I'm going to go out on a limb and assume the majority of those reading already know what the tallest mountain in Maine is. Of course, it's the legendary Mount Katahdin, standing at 5,269 feet. In fact, it actually has the two tallest peaks if you count its spur, Hamlin Peak.

Every year, thousands of Mainers, climbers, and Appalachian Trail hikers summit its peak. I still remember my first time climbing it way back in the early 1990s as a young pup. It was awe-inspiring, to say the least.

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The climb to the summit is no joke. The trails are difficult (some are just downright nasty, like the nightmare-inducing and properly named Knife's Edge). There are all types of terrain, ever-changing weather patterns, metal rungs and steps, and hikers with all types of skill levels. It's a smorgasbord of potential pitfalls that truly test you both mentally and physically.

This is what it's like to climb it today. So just imagine what it was like for the first surveyors who trekked up Katahdin over 200 years ago.

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Let me start off this history lesson with a disclaimer: while the belief is that the first official climb of Mount Katahdin was in the early 1800s, there is a strong likelihood (like 100% likelihood) that Native Americans had summited the mountain well before. The last thing I want to do is erase that history, so it's very important to include this note.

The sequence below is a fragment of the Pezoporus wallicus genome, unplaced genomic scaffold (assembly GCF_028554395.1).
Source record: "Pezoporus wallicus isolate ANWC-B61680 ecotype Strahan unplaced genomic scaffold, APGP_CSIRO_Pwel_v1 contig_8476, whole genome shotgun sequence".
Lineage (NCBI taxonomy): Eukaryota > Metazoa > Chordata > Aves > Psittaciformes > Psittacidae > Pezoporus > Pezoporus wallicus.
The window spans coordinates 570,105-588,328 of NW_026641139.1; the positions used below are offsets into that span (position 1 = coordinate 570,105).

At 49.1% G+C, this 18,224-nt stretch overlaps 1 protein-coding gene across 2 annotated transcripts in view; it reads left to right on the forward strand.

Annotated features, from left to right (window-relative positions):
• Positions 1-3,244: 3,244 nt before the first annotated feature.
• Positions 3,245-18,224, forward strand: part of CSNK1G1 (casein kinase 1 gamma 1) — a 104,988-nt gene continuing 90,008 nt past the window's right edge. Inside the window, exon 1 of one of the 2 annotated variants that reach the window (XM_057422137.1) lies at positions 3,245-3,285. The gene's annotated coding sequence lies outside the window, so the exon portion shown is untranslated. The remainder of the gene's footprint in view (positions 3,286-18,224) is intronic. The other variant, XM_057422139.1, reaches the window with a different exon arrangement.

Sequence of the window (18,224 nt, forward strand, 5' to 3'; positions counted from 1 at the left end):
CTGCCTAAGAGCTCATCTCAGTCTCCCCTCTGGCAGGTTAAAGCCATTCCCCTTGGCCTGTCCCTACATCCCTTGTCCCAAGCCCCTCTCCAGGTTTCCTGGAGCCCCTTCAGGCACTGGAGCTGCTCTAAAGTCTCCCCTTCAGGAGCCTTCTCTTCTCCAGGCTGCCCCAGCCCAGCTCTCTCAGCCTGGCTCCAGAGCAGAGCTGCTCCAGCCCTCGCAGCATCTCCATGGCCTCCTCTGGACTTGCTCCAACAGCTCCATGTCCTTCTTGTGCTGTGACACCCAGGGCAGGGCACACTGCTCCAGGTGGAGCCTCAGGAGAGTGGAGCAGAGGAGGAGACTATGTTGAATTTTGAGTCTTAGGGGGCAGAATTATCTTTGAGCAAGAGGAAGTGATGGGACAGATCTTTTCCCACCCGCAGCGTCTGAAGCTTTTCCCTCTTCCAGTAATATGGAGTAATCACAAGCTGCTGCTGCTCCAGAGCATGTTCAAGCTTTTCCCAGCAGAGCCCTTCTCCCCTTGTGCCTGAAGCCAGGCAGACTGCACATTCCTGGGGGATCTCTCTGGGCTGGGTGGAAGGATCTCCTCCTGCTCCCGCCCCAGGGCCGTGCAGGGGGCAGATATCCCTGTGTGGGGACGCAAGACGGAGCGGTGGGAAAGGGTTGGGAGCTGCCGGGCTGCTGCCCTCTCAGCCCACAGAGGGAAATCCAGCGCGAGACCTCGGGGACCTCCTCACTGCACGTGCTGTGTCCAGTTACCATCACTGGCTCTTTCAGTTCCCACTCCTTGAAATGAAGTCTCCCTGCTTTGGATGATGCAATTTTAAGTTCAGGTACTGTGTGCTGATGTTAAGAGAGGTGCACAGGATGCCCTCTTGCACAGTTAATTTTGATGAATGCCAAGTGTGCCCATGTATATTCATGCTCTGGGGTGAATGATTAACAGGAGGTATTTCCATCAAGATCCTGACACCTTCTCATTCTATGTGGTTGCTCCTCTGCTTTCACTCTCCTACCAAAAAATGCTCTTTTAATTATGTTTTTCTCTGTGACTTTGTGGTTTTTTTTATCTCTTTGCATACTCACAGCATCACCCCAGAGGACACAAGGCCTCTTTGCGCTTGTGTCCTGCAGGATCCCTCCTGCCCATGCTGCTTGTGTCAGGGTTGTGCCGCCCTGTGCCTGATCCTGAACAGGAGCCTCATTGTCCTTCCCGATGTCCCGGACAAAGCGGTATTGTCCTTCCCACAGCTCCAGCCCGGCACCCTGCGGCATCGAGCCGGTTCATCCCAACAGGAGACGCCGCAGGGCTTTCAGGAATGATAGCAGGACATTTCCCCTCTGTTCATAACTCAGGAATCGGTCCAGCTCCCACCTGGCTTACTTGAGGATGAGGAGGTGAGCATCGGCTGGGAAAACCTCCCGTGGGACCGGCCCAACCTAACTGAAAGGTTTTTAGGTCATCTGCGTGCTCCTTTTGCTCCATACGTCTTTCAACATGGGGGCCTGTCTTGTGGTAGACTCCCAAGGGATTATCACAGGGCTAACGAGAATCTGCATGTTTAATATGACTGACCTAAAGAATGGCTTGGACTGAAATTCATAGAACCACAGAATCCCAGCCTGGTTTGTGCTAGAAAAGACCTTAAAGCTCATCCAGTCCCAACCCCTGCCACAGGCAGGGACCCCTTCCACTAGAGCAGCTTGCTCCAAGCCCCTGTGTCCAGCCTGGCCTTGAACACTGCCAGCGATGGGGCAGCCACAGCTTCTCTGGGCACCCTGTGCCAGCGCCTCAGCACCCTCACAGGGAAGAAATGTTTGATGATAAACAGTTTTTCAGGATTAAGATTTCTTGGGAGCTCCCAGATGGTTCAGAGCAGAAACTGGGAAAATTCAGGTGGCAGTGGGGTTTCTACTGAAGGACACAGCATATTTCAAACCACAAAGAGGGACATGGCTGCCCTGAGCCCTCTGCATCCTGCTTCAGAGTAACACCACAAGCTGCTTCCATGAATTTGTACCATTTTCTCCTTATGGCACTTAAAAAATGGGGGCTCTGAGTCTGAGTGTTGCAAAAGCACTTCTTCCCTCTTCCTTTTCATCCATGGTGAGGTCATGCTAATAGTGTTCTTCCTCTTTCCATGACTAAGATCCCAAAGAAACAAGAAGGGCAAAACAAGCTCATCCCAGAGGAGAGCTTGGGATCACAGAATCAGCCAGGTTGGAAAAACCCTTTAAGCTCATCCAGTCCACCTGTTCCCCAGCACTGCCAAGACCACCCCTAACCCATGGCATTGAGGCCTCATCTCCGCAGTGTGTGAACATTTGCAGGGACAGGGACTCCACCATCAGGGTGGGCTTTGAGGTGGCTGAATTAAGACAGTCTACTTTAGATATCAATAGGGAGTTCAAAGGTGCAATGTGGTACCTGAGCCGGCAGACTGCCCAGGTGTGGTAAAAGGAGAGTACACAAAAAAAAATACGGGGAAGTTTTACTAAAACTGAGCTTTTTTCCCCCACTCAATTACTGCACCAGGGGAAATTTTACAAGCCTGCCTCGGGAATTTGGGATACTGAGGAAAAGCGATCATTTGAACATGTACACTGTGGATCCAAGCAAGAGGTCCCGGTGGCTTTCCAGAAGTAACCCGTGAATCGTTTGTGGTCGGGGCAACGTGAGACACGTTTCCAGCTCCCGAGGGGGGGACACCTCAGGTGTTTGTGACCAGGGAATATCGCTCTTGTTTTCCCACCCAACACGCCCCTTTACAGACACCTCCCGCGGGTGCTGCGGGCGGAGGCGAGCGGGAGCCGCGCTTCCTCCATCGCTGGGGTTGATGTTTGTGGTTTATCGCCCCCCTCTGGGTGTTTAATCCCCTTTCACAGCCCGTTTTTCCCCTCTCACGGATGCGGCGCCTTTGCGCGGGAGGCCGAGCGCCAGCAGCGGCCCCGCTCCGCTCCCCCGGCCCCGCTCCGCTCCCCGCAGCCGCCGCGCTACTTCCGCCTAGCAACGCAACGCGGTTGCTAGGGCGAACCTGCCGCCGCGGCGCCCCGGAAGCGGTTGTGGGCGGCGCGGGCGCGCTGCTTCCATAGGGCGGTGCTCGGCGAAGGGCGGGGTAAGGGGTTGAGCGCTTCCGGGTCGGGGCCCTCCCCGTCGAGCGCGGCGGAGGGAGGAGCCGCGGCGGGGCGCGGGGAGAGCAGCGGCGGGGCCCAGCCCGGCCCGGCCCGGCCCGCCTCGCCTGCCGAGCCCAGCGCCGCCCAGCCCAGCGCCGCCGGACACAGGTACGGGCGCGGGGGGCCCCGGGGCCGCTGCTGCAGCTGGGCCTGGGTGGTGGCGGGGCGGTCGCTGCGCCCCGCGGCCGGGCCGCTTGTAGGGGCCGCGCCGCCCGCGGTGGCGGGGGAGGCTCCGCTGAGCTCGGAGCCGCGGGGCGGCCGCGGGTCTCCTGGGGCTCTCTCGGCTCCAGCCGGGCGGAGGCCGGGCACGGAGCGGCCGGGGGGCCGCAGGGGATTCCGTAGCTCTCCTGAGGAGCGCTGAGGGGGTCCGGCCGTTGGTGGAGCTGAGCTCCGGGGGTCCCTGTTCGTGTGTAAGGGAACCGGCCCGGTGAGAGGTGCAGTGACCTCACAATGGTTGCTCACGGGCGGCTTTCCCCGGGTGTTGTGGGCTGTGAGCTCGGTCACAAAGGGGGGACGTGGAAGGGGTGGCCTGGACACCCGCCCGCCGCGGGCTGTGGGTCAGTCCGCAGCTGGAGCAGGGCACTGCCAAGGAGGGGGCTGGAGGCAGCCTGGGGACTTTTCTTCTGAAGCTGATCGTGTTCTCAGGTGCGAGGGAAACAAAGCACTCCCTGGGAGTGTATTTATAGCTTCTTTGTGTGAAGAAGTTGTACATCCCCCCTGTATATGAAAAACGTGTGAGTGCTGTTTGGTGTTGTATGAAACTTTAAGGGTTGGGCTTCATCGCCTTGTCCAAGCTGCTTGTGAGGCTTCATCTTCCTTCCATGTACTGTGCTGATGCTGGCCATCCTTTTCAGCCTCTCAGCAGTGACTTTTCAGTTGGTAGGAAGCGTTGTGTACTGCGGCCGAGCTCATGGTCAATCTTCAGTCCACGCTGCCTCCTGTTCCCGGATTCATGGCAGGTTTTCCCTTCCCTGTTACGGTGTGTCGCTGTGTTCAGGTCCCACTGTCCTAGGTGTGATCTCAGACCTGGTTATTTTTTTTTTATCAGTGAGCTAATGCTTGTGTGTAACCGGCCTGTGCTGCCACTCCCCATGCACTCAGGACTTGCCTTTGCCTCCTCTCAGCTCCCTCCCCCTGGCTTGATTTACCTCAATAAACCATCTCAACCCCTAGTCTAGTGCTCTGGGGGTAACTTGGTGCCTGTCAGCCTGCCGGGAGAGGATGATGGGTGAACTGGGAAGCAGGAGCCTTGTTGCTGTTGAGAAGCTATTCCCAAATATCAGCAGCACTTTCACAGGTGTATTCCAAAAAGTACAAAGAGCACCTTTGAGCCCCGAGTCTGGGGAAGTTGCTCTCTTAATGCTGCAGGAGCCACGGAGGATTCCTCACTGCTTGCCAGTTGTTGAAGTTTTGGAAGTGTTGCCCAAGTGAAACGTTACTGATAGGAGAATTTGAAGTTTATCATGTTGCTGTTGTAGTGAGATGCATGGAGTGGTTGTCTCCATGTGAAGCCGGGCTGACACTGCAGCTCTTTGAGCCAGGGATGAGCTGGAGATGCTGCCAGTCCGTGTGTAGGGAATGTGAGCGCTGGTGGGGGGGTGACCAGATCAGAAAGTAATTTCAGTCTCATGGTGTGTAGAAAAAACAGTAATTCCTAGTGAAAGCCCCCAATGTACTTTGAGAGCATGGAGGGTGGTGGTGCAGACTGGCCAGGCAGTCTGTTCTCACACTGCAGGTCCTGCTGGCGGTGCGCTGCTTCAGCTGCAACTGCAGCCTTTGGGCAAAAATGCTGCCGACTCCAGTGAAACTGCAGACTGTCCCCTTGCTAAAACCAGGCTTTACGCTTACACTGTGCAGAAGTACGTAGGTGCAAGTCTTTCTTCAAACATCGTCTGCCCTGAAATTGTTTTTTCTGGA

However, according to the Appalachian Mountain Club, the Penobscot Tribe did view the summit as a home of evil spirits. They specifically believed it was the home of the evil spirit Pamola, who would kill and devour anyone who summited the mountain.

But when the surveyors came, they ignored the warnings and got to work. According to the Appalachian Mountain Club, Mount Katahdin quickly became a peak that needed to be summited.

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In the summer of 1802, the Commonweath of Massachusetts (yes, Maine didn't exist yet) commissioned a surveying trip to the Northeast. The man for the job was Charles Turner Jr., and he made his way to Katahdin along with 10 men and two Native American guides.

According to the Appalachian Mountain Club, Turner was insistent on summiting Katahdin. However, his two Native American guides refused to make the climb because of their belief in the evil spirits at the summit. This didn't stop Turner and his 10-man team, though, and they started up the mountain, climbing what is now the Hunt Trail.

The first official non-Native American summit came on August 13, 1804, when Turner and his crew reached the top. However, the surveying didn't go so well, considering he thought Katahdin to be 13,000 feet high. Just a bit off.

Turner Jr. and his crew proved the mighty mountain could be tamed, and it has been by enthusiasts ever since that faithful day.

You can read more about the early hiking days of Katahdin on the Appalachian Mountain Club website. There is some great info, including a summit attempt by Henry David Thoreau not long after Turner's climb.

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